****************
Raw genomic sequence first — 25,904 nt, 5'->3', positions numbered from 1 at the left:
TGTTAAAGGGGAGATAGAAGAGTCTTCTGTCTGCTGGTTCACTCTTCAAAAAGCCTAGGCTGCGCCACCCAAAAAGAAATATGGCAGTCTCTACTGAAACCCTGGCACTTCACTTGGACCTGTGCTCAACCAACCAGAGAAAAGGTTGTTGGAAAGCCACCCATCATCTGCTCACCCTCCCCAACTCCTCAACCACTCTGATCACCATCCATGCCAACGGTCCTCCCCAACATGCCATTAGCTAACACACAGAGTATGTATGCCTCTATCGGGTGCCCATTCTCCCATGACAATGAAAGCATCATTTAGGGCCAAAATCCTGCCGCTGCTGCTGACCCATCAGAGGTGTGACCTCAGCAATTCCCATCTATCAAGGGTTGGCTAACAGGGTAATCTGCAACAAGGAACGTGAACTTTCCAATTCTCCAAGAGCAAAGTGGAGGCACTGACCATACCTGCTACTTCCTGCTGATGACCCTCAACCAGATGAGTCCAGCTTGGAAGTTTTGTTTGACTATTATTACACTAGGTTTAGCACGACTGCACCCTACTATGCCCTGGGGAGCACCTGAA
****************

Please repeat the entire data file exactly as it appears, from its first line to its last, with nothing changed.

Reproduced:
Raw genomic sequence first — 25,904 nt, 5'->3', positions numbered from 1 at the left:
TGTTAAAGGGGAGATAGAAGAGTCTTCTGTCTGCTGGTTCACTCTTCAAAAAGCCTAGGCTGCGCCACCCAAAAAGAAATATGGCAGTCTCTACTGAAACCCTGGCACTTCACTTGGACCTGTGCTCAACCAACCAGAGAAAAGGTTGTTGGAAAGCCACCCATCATCTGCTCACCCTCCCCAACTCCTCAACCACTCTGATCACCATCCATGCCAACGGTCCTCCCCAACATGCCATTAGCTAACACACAGAGTATGTATGCCTCTATCGGGTGCCCATTCTCCCATGACAATGAAAGCATCATTTAGGGCCAAAATCCTGCCGCTGCTGCTGACCCATCAGAGGTGTGACCTCAGCAATTCCCATCTATCAAGGGTTGGCTAACAGGGTAATCTGCAACAAGGAACGTGAACTTTCCAATTCTCCAAGAGCAAAGTGGAGGCACTGACCATACCTGCTACTTCCTGCTGATGACCCTCAACCAGATGAGTCCAGCTTGGAAGTTTTGTTTGACTATTATTACACTAGGTTTAGCACGACTGCACCCTACTATGCCCTGGGGAGCACCTGAA